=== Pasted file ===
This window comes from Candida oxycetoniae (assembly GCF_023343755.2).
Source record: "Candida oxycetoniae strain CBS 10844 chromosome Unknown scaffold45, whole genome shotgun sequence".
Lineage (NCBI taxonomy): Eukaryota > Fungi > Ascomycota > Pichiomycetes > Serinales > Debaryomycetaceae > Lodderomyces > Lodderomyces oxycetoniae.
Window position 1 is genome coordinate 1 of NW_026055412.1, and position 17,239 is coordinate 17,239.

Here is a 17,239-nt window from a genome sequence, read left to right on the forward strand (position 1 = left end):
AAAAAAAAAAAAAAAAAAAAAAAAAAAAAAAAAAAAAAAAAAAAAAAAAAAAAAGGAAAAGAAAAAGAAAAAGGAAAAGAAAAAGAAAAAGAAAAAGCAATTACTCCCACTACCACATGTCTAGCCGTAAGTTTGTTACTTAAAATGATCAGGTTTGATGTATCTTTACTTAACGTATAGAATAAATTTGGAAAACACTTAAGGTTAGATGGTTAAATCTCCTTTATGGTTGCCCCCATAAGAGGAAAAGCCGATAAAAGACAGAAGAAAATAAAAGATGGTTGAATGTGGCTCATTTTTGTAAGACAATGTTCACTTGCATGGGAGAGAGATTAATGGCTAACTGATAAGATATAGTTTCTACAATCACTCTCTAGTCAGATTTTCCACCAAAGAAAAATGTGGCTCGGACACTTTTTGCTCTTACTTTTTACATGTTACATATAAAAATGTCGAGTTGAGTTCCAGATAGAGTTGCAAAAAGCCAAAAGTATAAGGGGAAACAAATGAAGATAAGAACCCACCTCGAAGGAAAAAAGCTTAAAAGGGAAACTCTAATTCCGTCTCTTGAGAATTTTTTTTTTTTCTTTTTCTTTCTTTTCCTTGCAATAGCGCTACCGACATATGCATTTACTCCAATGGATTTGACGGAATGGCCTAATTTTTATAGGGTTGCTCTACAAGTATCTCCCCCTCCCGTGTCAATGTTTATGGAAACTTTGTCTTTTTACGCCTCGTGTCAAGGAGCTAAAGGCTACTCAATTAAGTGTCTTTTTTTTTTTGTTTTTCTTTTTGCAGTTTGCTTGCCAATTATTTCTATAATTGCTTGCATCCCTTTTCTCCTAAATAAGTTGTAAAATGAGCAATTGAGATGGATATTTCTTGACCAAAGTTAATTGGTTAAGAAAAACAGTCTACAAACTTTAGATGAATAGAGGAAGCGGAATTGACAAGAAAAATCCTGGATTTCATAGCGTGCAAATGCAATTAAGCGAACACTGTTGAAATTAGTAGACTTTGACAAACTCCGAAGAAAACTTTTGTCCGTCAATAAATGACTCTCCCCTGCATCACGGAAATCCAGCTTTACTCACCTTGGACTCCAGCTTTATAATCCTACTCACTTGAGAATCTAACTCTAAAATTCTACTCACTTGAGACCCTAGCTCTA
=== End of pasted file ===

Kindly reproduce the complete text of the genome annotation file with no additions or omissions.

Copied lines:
This window comes from Candida oxycetoniae (assembly GCF_023343755.2).
Source record: "Candida oxycetoniae strain CBS 10844 chromosome Unknown scaffold45, whole genome shotgun sequence".
Lineage (NCBI taxonomy): Eukaryota > Fungi > Ascomycota > Pichiomycetes > Serinales > Debaryomycetaceae > Lodderomyces > Lodderomyces oxycetoniae.
Window position 1 is genome coordinate 1 of NW_026055412.1, and position 17,239 is coordinate 17,239.

Here is a 17,239-nt window from a genome sequence, read left to right on the forward strand (position 1 = left end):
AAAAAAAAAAAAAAAAAAAAAAAAAAAAAAAAAAAAAAAAAAAAAAAAAAAAAAGGAAAAGAAAAAGAAAAAGGAAAAGAAAAAGAAAAAGAAAAAGCAATTACTCCCACTACCACATGTCTAGCCGTAAGTTTGTTACTTAAAATGATCAGGTTTGATGTATCTTTACTTAACGTATAGAATAAATTTGGAAAACACTTAAGGTTAGATGGTTAAATCTCCTTTATGGTTGCCCCCATAAGAGGAAAAGCCGATAAAAGACAGAAGAAAATAAAAGATGGTTGAATGTGGCTCATTTTTGTAAGACAATGTTCACTTGCATGGGAGAGAGATTAATGGCTAACTGATAAGATATAGTTTCTACAATCACTCTCTAGTCAGATTTTCCACCAAAGAAAAATGTGGCTCGGACACTTTTTGCTCTTACTTTTTACATGTTACATATAAAAATGTCGAGTTGAGTTCCAGATAGAGTTGCAAAAAGCCAAAAGTATAAGGGGAAACAAATGAAGATAAGAACCCACCTCGAAGGAAAAAAGCTTAAAAGGGAAACTCTAATTCCGTCTCTTGAGAATTTTTTTTTTTTCTTTTTCTTTCTTTTCCTTGCAATAGCGCTACCGACATATGCATTTACTCCAATGGATTTGACGGAATGGCCTAATTTTTATAGGGTTGCTCTACAAGTATCTCCCCCTCCCGTGTCAATGTTTATGGAAACTTTGTCTTTTTACGCCTCGTGTCAAGGAGCTAAAGGCTACTCAATTAAGTGTCTTTTTTTTTTTGTTTTTCTTTTTGCAGTTTGCTTGCCAATTATTTCTATAATTGCTTGCATCCCTTTTCTCCTAAATAAGTTGTAAAATGAGCAATTGAGATGGATATTTCTTGACCAAAGTTAATTGGTTAAGAAAAACAGTCTACAAACTTTAGATGAATAGAGGAAGCGGAATTGACAAGAAAAATCCTGGATTTCATAGCGTGCAAATGCAATTAAGCGAACACTGTTGAAATTAGTAGACTTTGACAAACTCCGAAGAAAACTTTTGTCCGTCAATAAATGACTCTCCCCTGCATCACGGAAATCCAGCTTTACTCACCTTGGACTCCAGCTTTATAATCCTACTCACTTGAGAATCTAACTCTAAAATTCTACTCACTTGAGACCCTAGCTCTA